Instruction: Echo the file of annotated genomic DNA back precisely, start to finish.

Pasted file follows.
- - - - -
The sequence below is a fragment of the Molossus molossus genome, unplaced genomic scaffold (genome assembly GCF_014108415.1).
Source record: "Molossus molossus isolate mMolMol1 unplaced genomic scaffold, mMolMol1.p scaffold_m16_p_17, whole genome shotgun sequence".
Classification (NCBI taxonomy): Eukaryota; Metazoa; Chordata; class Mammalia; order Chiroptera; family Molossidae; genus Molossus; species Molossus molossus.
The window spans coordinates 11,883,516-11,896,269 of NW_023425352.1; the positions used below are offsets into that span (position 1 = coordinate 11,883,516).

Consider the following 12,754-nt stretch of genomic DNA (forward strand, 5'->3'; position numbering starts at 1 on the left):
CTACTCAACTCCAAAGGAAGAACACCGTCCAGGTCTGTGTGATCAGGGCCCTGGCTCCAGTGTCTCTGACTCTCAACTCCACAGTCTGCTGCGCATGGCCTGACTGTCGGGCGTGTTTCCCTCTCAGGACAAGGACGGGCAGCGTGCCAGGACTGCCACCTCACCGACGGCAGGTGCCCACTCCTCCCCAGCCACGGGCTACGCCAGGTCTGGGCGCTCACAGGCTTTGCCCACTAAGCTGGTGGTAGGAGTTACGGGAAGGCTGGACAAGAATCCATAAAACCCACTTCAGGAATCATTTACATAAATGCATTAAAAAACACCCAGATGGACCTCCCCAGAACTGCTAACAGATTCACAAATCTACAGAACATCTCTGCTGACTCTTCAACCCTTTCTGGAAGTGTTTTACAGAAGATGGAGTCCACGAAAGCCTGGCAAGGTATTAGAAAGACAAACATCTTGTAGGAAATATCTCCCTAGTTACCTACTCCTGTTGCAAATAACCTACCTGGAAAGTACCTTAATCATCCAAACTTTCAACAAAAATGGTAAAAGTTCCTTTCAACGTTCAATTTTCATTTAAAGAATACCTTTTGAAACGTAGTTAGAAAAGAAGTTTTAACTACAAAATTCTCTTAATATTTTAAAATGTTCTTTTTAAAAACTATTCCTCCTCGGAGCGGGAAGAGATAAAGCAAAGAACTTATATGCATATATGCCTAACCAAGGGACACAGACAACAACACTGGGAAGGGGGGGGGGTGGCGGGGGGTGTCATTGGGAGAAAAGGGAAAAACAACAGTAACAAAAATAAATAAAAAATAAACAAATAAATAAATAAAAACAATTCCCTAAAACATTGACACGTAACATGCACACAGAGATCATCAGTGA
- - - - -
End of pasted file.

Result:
The sequence below is a fragment of the Molossus molossus genome, unplaced genomic scaffold (genome assembly GCF_014108415.1).
Source record: "Molossus molossus isolate mMolMol1 unplaced genomic scaffold, mMolMol1.p scaffold_m16_p_17, whole genome shotgun sequence".
Classification (NCBI taxonomy): Eukaryota; Metazoa; Chordata; class Mammalia; order Chiroptera; family Molossidae; genus Molossus; species Molossus molossus.
The window spans coordinates 11,883,516-11,896,269 of NW_023425352.1; the positions used below are offsets into that span (position 1 = coordinate 11,883,516).

Consider the following 12,754-nt stretch of genomic DNA (forward strand, 5'->3'; position numbering starts at 1 on the left):
CTACTCAACTCCAAAGGAAGAACACCGTCCAGGTCTGTGTGATCAGGGCCCTGGCTCCAGTGTCTCTGACTCTCAACTCCACAGTCTGCTGCGCATGGCCTGACTGTCGGGCGTGTTTCCCTCTCAGGACAAGGACGGGCAGCGTGCCAGGACTGCCACCTCACCGACGGCAGGTGCCCACTCCTCCCCAGCCACGGGCTACGCCAGGTCTGGGCGCTCACAGGCTTTGCCCACTAAGCTGGTGGTAGGAGTTACGGGAAGGCTGGACAAGAATCCATAAAACCCACTTCAGGAATCATTTACATAAATGCATTAAAAAACACCCAGATGGACCTCCCCAGAACTGCTAACAGATTCACAAATCTACAGAACATCTCTGCTGACTCTTCAACCCTTTCTGGAAGTGTTTTACAGAAGATGGAGTCCACGAAAGCCTGGCAAGGTATTAGAAAGACAAACATCTTGTAGGAAATATCTCCCTAGTTACCTACTCCTGTTGCAAATAACCTACCTGGAAAGTACCTTAATCATCCAAACTTTCAACAAAAATGGTAAAAGTTCCTTTCAACGTTCAATTTTCATTTAAAGAATACCTTTTGAAACGTAGTTAGAAAAGAAGTTTTAACTACAAAATTCTCTTAATATTTTAAAATGTTCTTTTTAAAAACTATTCCTCCTCGGAGCGGGAAGAGATAAAGCAAAGAACTTATATGCATATATGCCTAACCAAGGGACACAGACAACAACACTGGGAAGGGGGGGGGGTGGCGGGGGGTGTCATTGGGAGAAAAGGGAAAAACAACAGTAACAAAAATAAATAAAAAATAAACAAATAAATAAATAAAAACAATTCCCTAAAACATTGACACGTAACATGCACACAGAGATCATCAGTGA